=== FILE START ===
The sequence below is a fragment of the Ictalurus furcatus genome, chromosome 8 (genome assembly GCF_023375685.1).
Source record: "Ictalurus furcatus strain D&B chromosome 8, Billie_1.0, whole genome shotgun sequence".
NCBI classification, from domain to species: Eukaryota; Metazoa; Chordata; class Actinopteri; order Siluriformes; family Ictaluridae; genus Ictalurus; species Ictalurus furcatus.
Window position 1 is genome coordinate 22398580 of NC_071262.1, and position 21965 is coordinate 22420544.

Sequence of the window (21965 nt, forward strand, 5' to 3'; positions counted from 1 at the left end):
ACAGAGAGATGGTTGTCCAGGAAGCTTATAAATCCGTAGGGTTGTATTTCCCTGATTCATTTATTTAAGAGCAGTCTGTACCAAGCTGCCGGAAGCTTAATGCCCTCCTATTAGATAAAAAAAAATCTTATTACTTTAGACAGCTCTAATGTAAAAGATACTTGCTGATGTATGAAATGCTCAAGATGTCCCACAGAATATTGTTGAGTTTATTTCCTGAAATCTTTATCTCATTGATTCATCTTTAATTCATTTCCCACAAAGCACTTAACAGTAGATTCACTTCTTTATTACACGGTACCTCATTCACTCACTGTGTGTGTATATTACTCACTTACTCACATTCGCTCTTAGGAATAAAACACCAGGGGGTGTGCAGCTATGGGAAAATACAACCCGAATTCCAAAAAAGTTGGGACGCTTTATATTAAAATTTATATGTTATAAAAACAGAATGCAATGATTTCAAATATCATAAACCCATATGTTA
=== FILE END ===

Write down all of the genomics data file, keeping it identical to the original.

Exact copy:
The sequence below is a fragment of the Ictalurus furcatus genome, chromosome 8 (genome assembly GCF_023375685.1).
Source record: "Ictalurus furcatus strain D&B chromosome 8, Billie_1.0, whole genome shotgun sequence".
NCBI classification, from domain to species: Eukaryota; Metazoa; Chordata; class Actinopteri; order Siluriformes; family Ictaluridae; genus Ictalurus; species Ictalurus furcatus.
Window position 1 is genome coordinate 22398580 of NC_071262.1, and position 21965 is coordinate 22420544.

Sequence of the window (21965 nt, forward strand, 5' to 3'; positions counted from 1 at the left end):
ACAGAGAGATGGTTGTCCAGGAAGCTTATAAATCCGTAGGGTTGTATTTCCCTGATTCATTTATTTAAGAGCAGTCTGTACCAAGCTGCCGGAAGCTTAATGCCCTCCTATTAGATAAAAAAAAATCTTATTACTTTAGACAGCTCTAATGTAAAAGATACTTGCTGATGTATGAAATGCTCAAGATGTCCCACAGAATATTGTTGAGTTTATTTCCTGAAATCTTTATCTCATTGATTCATCTTTAATTCATTTCCCACAAAGCACTTAACAGTAGATTCACTTCTTTATTACACGGTACCTCATTCACTCACTGTGTGTGTATATTACTCACTTACTCACATTCGCTCTTAGGAATAAAACACCAGGGGGTGTGCAGCTATGGGAAAATACAACCCGAATTCCAAAAAAGTTGGGACGCTTTATATTAAAATTTATATGTTATAAAAACAGAATGCAATGATTTCAAATATCATAAACCCATATGTTA